Bedford Country School, which is supported privately and funded by the community, opened just over five years ago, catering for children up to Grade 3, and this year has 60 learners. It is a registered eco-school, using the latest teaching methods and aiming for very high standards. Local children above this grade attend school at St Andrews, DSG or Kingswood in Grahamstown or Grey and Collegiate in Port Elizabeth. There are also schools in Adelaide, just 12 minutes’ drive away.
With a stable property market, homes in Bedford offer good value for money and for R850 000 you can acquire an appealing period home with three bedrooms, large garden with a great view and friendly neighbours. Says Timm: “Currently, although we are experiencing a shortage of stock, we do have a mix of homes available for purchase priced from R385 000 for a large three bedroom, two bathroom house with double garage and large garden to R1.4 million for four bedrooms, three bathrooms, double garage, large garden and swimming pool in a good neighbourhood.”
PGP sells home for highest price
Last year Pam Golding Properties sold an immaculate three bedroom home for R1.3 million – the highest residential price achieved in the market to date in Bedford, and also sold the historic Stonehouse, the town’s oldest residential property, which fetched R950 000. This was purchased by an Austrian who plans to retire in Bedford soon.
Abigail White, Pam Golding Properties’ agent in Bedford, has been living in the town for five years but purchased her property in 2006. “I’m married to a farmer but we love living in the village,” she says.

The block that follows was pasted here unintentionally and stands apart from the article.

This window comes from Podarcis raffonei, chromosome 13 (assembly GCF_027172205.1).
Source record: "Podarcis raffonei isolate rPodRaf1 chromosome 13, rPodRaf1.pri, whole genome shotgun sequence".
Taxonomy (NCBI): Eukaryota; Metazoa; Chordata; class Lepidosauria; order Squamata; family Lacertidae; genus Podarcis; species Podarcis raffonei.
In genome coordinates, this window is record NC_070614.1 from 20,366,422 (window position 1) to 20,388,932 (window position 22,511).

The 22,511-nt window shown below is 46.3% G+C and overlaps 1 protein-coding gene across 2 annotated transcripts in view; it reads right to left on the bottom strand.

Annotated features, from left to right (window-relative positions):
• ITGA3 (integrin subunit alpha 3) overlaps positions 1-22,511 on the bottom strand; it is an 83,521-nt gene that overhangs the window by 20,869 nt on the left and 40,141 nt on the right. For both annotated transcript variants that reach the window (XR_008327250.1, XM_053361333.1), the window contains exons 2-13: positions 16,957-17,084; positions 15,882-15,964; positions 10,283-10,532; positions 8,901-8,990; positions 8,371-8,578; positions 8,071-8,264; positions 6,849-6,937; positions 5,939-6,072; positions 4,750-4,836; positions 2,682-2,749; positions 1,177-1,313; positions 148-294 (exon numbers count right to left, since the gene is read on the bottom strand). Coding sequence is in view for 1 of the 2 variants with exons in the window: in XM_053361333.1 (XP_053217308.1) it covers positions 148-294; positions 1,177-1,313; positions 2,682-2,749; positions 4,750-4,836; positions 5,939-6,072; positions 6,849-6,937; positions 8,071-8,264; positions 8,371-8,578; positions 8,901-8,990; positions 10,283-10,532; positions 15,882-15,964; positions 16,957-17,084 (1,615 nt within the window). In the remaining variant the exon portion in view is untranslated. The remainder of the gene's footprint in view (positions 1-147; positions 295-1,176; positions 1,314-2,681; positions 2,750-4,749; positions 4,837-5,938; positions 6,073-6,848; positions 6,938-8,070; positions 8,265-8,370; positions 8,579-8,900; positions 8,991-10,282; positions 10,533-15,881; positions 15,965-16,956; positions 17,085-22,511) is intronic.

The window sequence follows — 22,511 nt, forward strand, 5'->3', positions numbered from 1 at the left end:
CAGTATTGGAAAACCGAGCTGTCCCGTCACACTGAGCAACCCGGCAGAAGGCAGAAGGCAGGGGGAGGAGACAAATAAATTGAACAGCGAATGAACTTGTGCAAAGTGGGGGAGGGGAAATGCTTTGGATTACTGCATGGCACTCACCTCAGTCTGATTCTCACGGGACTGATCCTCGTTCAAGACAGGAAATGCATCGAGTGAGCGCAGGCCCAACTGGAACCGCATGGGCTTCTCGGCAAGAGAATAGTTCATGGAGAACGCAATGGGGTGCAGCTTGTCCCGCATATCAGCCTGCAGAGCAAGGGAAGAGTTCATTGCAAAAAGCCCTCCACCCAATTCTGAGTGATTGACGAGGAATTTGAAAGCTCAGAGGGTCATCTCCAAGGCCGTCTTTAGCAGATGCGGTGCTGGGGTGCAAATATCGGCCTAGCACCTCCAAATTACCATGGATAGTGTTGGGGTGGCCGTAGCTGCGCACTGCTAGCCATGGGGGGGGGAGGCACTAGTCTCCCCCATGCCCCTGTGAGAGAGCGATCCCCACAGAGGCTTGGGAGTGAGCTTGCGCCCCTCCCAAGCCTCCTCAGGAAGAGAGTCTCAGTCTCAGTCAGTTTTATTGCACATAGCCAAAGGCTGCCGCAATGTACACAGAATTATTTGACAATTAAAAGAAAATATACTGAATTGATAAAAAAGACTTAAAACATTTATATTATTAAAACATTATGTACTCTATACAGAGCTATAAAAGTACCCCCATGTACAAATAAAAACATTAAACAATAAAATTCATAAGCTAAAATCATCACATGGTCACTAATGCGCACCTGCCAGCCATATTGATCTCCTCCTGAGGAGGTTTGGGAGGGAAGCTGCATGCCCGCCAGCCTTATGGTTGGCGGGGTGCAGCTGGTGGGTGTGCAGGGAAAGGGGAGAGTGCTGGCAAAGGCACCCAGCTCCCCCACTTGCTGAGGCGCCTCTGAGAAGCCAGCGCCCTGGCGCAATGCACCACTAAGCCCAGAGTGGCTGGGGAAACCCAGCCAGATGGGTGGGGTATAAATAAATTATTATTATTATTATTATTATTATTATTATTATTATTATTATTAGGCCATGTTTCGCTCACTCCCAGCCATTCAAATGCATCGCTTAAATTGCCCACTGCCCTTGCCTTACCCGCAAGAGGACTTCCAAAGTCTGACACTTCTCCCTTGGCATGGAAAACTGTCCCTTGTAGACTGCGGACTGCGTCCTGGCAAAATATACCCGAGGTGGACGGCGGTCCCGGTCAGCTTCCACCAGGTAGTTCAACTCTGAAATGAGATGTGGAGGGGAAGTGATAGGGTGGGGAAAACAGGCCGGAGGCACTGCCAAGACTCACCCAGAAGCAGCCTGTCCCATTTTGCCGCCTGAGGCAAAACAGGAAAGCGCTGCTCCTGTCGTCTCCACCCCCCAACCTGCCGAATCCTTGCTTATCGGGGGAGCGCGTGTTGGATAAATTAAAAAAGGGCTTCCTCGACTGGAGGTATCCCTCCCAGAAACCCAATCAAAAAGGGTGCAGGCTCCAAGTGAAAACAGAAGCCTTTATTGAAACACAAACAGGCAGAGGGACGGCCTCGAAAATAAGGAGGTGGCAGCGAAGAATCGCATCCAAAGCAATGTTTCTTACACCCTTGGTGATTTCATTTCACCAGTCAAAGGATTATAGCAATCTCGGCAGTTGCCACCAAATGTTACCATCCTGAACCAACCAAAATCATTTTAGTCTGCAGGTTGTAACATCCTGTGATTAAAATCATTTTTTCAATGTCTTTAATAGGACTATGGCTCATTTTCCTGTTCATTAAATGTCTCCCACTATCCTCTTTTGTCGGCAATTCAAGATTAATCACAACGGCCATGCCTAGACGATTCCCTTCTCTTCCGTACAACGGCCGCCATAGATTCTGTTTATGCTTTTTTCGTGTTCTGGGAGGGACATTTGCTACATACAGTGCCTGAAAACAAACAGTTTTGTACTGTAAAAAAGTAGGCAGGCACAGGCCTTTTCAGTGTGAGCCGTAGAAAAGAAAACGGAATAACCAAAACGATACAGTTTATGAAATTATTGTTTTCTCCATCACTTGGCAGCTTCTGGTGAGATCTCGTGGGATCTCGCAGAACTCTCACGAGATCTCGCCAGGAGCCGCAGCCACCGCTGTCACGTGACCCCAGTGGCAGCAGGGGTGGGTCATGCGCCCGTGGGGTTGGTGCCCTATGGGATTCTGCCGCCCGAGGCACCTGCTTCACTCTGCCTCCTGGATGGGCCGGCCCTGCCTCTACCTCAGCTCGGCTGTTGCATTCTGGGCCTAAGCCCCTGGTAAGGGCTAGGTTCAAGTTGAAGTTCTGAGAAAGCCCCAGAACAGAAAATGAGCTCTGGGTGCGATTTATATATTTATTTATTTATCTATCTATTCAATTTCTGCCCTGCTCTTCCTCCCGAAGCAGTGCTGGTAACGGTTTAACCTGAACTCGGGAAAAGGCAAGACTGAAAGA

“At present there is also a shortage of rental stock as increased employment created by the windfarms – which commenced construction last year, have attracted contract workers to the area, as well as created opportunities for local unskilled and semi-skilled labour. The population increase has also resulted in an improved demand for services and supplies, which is positive for local business owners. Due to the shortage of supply, rental accommodation has increased to between R10 000 and R12 000 per month and beyond for a home with four or more bedrooms, which typically would be rented by a group of four workers, each of whom is allocated a rental budget by the company which employs them.
“Generally, companies are looking for large homes with additional bathrooms, not necessarily for families but for contract workers and mainly for a two-year period. Flats for single people are also currently in great demand with rents exceeding R2500 per month for a garden flat. Although the demand is high at present, we expect it to taper over the next few years,” says White.